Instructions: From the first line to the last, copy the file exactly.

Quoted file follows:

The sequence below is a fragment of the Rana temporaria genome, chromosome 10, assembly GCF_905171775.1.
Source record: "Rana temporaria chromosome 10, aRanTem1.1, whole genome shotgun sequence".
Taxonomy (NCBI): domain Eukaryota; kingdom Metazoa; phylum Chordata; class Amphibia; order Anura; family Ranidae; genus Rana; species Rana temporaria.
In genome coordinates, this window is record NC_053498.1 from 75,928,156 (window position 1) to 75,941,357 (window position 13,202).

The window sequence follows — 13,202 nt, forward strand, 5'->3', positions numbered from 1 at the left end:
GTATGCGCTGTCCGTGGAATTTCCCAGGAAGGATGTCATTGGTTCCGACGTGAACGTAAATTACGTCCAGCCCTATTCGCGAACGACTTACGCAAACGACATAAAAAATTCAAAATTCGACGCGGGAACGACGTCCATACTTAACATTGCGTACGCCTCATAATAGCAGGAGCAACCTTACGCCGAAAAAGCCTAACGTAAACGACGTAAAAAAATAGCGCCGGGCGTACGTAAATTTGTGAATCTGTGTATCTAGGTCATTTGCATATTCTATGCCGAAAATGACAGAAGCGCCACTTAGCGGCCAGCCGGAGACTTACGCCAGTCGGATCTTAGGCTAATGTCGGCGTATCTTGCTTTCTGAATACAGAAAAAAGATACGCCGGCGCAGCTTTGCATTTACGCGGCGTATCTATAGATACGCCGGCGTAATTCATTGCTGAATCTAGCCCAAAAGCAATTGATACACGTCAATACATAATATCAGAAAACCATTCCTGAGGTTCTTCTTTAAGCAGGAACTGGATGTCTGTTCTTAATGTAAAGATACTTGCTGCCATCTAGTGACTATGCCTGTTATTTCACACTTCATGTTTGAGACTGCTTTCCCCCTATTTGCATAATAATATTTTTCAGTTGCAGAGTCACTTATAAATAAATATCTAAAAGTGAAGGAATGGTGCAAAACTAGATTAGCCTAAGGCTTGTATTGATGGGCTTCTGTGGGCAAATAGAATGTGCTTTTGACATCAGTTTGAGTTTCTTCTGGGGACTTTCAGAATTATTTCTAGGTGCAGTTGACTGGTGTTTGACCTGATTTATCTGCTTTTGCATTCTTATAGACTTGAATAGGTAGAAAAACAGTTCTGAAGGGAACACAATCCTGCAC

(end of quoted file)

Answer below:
The sequence below is a fragment of the Rana temporaria genome, chromosome 10, assembly GCF_905171775.1.
Source record: "Rana temporaria chromosome 10, aRanTem1.1, whole genome shotgun sequence".
Taxonomy (NCBI): domain Eukaryota; kingdom Metazoa; phylum Chordata; class Amphibia; order Anura; family Ranidae; genus Rana; species Rana temporaria.
In genome coordinates, this window is record NC_053498.1 from 75,928,156 (window position 1) to 75,941,357 (window position 13,202).

The window sequence follows — 13,202 nt, forward strand, 5'->3', positions numbered from 1 at the left end:
GTATGCGCTGTCCGTGGAATTTCCCAGGAAGGATGTCATTGGTTCCGACGTGAACGTAAATTACGTCCAGCCCTATTCGCGAACGACTTACGCAAACGACATAAAAAATTCAAAATTCGACGCGGGAACGACGTCCATACTTAACATTGCGTACGCCTCATAATAGCAGGAGCAACCTTACGCCGAAAAAGCCTAACGTAAACGACGTAAAAAAATAGCGCCGGGCGTACGTAAATTTGTGAATCTGTGTATCTAGGTCATTTGCATATTCTATGCCGAAAATGACAGAAGCGCCACTTAGCGGCCAGCCGGAGACTTACGCCAGTCGGATCTTAGGCTAATGTCGGCGTATCTTGCTTTCTGAATACAGAAAAAAGATACGCCGGCGCAGCTTTGCATTTACGCGGCGTATCTATAGATACGCCGGCGTAATTCATTGCTGAATCTAGCCCAAAAGCAATTGATACACGTCAATACATAATATCAGAAAACCATTCCTGAGGTTCTTCTTTAAGCAGGAACTGGATGTCTGTTCTTAATGTAAAGATACTTGCTGCCATCTAGTGACTATGCCTGTTATTTCACACTTCATGTTTGAGACTGCTTTCCCCCTATTTGCATAATAATATTTTTCAGTTGCAGAGTCACTTATAAATAAATATCTAAAAGTGAAGGAATGGTGCAAAACTAGATTAGCCTAAGGCTTGTATTGATGGGCTTCTGTGGGCAAATAGAATGTGCTTTTGACATCAGTTTGAGTTTCTTCTGGGGACTTTCAGAATTATTTCTAGGTGCAGTTGACTGGTGTTTGACCTGATTTATCTGCTTTTGCATTCTTATAGACTTGAATAGGTAGAAAAACAGTTCTGAAGGGAACACAATCCTGCAC